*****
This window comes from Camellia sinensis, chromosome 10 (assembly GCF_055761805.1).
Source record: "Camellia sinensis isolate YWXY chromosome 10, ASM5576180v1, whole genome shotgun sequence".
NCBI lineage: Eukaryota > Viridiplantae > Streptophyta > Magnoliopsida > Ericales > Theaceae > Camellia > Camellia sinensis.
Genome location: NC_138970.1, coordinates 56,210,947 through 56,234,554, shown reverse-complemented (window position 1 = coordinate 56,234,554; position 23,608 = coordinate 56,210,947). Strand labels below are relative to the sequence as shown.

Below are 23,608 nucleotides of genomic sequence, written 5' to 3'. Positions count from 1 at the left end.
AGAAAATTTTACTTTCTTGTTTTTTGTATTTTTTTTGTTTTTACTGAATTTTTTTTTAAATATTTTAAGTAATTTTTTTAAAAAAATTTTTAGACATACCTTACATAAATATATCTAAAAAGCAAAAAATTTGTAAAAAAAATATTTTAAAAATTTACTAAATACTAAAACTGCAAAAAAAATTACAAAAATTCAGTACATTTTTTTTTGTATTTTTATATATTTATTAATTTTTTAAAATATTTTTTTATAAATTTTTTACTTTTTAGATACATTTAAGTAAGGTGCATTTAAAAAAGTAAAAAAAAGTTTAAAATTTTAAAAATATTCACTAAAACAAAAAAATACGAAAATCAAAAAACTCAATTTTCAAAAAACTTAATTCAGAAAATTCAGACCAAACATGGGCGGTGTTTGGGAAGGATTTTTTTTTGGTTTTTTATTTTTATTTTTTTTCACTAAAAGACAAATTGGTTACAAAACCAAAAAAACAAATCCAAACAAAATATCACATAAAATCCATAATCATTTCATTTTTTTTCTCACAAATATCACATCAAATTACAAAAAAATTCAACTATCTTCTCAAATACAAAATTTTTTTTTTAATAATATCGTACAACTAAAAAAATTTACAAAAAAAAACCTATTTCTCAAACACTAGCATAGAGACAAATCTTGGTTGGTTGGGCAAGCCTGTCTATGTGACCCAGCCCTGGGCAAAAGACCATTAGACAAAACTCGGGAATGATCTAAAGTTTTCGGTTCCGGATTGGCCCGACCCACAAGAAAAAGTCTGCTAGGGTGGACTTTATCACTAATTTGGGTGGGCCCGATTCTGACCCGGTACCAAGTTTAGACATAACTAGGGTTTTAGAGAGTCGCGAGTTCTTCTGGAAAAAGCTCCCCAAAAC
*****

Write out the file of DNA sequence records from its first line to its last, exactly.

This window comes from Camellia sinensis, chromosome 10 (assembly GCF_055761805.1).
Source record: "Camellia sinensis isolate YWXY chromosome 10, ASM5576180v1, whole genome shotgun sequence".
NCBI lineage: Eukaryota > Viridiplantae > Streptophyta > Magnoliopsida > Ericales > Theaceae > Camellia > Camellia sinensis.
Genome location: NC_138970.1, coordinates 56,210,947 through 56,234,554, shown reverse-complemented (window position 1 = coordinate 56,234,554; position 23,608 = coordinate 56,210,947). Strand labels below are relative to the sequence as shown.

Below are 23,608 nucleotides of genomic sequence, written 5' to 3'. Positions count from 1 at the left end.
AGAAAATTTTACTTTCTTGTTTTTTGTATTTTTTTTGTTTTTACTGAATTTTTTTTTAAATATTTTAAGTAATTTTTTTAAAAAAATTTTTAGACATACCTTACATAAATATATCTAAAAAGCAAAAAATTTGTAAAAAAAATATTTTAAAAATTTACTAAATACTAAAACTGCAAAAAAAATTACAAAAATTCAGTACATTTTTTTTTGTATTTTTATATATTTATTAATTTTTTAAAATATTTTTTTATAAATTTTTTACTTTTTAGATACATTTAAGTAAGGTGCATTTAAAAAAGTAAAAAAAAGTTTAAAATTTTAAAAATATTCACTAAAACAAAAAAATACGAAAATCAAAAAACTCAATTTTCAAAAAACTTAATTCAGAAAATTCAGACCAAACATGGGCGGTGTTTGGGAAGGATTTTTTTTTGGTTTTTTATTTTTATTTTTTTTCACTAAAAGACAAATTGGTTACAAAACCAAAAAAACAAATCCAAACAAAATATCACATAAAATCCATAATCATTTCATTTTTTTTCTCACAAATATCACATCAAATTACAAAAAAATTCAACTATCTTCTCAAATACAAAATTTTTTTTTTAATAATATCGTACAACTAAAAAAATTTACAAAAAAAAACCTATTTCTCAAACACTAGCATAGAGACAAATCTTGGTTGGTTGGGCAAGCCTGTCTATGTGACCCAGCCCTGGGCAAAAGACCATTAGACAAAACTCGGGAATGATCTAAAGTTTTCGGTTCCGGATTGGCCCGACCCACAAGAAAAAGTCTGCTAGGGTGGACTTTATCACTAATTTGGGTGGGCCCGATTCTGACCCGGTACCAAGTTTAGACATAACTAGGGTTTTAGAGAGTCGCGAGTTCTTCTGGAAAAAGCTCCCCAAAAC